By Amy McCarthy
By Scott Reitz
By Scott Reitz
By Lauren Drewes Daniels
By Alice Laussade
By City of Ate
The drama is subtle but unmistakable. Thick wood beams branch through the ceilings. Wide ducts bulge underneath, like bodybuilder veins. Drilled through the wood beams are black bars that hold lighting boxes. The overhead lighting web looks like it was pulled from a stage or a television studio. Lights are positioned above each table, illuminating the surface without spilling illumination off the edges. Light is tightly contained. The restaurant feels dark, yet menu reading and food scrutiny is easy, creating the sensuousness of subdued lighting without its inherent dining annoyances. Is such balance really that hard to strike? Must be, because precious few restaurants seem to grasp it.
The lighting allows you to appreciate the pork chop and its bizarre dimensions. It's as massive as a thick slice of layer cake. It's juicy and pink, if a little spongy. It glistens with a sauce that is slightly sweet; notes that are picked up in the couscous spooned nearby, studded with golden raisins and currants among flecks of parsley.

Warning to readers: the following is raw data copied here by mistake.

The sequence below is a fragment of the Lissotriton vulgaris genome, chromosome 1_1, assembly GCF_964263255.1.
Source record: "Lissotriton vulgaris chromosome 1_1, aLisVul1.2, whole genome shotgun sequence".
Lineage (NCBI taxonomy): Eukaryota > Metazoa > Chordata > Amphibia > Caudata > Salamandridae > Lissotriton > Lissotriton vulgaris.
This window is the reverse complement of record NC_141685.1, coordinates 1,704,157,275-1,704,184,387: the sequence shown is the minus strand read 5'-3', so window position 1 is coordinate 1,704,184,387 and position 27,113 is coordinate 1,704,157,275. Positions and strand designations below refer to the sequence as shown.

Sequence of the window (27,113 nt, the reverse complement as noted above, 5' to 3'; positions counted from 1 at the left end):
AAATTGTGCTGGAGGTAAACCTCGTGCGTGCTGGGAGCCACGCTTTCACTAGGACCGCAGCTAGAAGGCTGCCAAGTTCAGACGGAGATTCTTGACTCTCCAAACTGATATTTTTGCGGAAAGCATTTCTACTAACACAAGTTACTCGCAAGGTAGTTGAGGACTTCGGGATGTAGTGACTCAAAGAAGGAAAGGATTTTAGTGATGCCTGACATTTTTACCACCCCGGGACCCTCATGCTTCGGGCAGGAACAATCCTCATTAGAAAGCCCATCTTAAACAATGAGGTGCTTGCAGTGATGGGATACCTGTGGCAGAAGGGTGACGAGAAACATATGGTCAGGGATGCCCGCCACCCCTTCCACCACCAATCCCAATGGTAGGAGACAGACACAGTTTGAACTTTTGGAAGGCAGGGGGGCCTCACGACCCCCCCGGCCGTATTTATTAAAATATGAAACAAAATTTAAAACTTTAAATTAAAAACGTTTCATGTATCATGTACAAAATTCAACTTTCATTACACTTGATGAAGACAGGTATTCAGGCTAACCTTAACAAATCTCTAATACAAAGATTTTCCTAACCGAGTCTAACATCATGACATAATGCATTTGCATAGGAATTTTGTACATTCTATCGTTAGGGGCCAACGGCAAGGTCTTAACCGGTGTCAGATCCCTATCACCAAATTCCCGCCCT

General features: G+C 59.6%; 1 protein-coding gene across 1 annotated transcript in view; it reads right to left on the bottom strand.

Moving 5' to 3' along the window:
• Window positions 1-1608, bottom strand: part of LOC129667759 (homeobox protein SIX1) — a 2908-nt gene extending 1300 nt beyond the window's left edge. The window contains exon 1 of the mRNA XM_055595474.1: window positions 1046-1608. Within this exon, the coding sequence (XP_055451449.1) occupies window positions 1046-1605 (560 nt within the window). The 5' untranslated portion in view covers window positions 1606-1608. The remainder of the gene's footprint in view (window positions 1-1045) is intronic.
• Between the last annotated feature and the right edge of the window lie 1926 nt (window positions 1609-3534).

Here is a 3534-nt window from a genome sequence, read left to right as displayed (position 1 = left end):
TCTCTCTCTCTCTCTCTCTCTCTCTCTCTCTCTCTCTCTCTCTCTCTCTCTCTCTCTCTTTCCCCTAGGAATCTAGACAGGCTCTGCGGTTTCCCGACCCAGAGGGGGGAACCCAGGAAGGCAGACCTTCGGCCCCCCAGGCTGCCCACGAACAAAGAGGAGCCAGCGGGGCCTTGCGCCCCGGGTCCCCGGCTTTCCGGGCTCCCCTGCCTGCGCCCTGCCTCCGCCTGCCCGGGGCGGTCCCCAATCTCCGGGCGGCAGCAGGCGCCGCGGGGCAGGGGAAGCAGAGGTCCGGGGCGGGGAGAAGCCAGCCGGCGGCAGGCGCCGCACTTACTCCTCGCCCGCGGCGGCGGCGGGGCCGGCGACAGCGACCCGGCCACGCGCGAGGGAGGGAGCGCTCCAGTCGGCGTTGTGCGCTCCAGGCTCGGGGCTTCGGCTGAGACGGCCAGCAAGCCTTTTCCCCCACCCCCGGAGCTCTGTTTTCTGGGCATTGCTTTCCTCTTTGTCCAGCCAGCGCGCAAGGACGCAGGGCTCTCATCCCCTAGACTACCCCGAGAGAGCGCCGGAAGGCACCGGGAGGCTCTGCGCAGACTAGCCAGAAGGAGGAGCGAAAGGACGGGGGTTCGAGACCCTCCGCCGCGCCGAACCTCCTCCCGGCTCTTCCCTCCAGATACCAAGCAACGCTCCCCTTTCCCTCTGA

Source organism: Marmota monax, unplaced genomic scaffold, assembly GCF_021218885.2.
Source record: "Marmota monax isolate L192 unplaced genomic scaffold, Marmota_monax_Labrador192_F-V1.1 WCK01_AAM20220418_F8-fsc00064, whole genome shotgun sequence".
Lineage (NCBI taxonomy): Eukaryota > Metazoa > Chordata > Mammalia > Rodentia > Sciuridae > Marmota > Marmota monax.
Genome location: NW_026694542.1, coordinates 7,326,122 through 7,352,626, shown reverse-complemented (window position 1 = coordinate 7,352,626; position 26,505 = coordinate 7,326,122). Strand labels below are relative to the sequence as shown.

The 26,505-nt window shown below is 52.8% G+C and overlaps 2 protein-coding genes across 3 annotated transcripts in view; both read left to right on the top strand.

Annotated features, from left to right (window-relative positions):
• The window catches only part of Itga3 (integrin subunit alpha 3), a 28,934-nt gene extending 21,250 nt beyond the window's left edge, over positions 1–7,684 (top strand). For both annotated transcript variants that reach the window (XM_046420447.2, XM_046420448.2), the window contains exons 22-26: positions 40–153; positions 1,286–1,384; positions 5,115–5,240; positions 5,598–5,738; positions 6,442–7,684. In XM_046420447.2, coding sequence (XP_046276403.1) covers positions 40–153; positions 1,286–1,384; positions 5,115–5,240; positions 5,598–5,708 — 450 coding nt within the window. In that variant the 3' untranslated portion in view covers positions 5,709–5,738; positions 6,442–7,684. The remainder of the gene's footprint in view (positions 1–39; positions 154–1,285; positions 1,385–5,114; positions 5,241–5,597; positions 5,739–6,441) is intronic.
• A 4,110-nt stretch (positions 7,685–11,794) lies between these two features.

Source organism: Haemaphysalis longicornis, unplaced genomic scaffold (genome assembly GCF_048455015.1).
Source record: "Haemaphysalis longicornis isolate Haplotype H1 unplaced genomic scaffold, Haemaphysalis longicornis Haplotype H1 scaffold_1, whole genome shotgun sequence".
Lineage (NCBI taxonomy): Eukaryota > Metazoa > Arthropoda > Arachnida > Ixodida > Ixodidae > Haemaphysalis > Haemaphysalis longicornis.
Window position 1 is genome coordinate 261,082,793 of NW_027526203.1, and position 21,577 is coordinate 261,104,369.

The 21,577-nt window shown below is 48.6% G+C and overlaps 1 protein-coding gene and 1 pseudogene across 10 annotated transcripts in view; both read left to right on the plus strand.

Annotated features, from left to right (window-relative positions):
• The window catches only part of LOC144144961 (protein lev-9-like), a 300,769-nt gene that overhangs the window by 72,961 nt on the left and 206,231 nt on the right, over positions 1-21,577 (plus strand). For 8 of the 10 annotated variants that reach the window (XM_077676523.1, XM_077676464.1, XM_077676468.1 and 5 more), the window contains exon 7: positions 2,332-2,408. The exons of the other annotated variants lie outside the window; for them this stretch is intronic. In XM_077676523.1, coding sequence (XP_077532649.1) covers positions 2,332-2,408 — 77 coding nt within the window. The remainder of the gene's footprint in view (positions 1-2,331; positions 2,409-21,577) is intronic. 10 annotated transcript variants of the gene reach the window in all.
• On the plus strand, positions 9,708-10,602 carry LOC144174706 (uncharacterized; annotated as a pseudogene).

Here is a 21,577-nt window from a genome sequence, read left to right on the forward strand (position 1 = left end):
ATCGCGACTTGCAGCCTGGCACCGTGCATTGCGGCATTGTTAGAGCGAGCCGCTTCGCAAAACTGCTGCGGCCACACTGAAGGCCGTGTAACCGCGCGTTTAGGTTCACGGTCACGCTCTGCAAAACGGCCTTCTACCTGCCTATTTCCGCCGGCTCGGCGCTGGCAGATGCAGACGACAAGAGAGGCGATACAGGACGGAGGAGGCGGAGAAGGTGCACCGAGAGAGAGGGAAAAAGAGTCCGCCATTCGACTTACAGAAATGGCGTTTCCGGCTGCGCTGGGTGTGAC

Menu listings are droll and mundane: traditional salad, seasonal vegetable plate, famous French dip au jus and cheeseburger. Out of nowhere pops this: evil jungle Thai noodle steak salad. Corporate culture rarely flirts with evil, so let's explore. It's a lush mélange heightened with mint and a pungent sauce kicked with spice heat. Around this flavor core are cabbage shreds, carrot, small wedges of avocado, slices of juicy marinated beef, cooked tomatoes, peanuts and pieces of stringy mango.
"Today's fresh fish" is a red snapper fillet blanketed with a crab lemon-butter sauce. The sauce is thick. The crab is lumped generously over the snapper span. The fish is moist and flaky but seems overwhelmed by the sauce. Pull it back a little to let the natural fish juices and textures have their say, as well as the crab humps.
Houston's recipes may be closely held secrets, but that doesn't mean there aren't people out there working on knockoffs. One Web site says this: "Houston's Restaurants make the best apple walnut cobbler ever. Here is a copycat's version of Houston's recipe."
The formula calls for a 20-ounce can of sliced apples. It's doubtful Houston's uses a 20-ounce can of apples, not so much because they probably shun cans, but because it's hard to find any apple (or cobbler cake) in this heap of walnuts. Yet it's a rich delicious mix nonetheless with a heady sauce that makes it more of a chunky nut soup than a cobbler.
The Park Cities Houston's is a cog in a Phoenix-based, 47-unit chain. And it's a well-oiled machine that never lets its gears show. 8300 Preston Road, 214-691-8991, Open 11 a.m.-10:30 p.m. Monday-Thursday; 11 a.m.-11:30 p.m. Friday & Saturday; 10:30 a.m.-10:30 p.m. Sunday. $$-$$$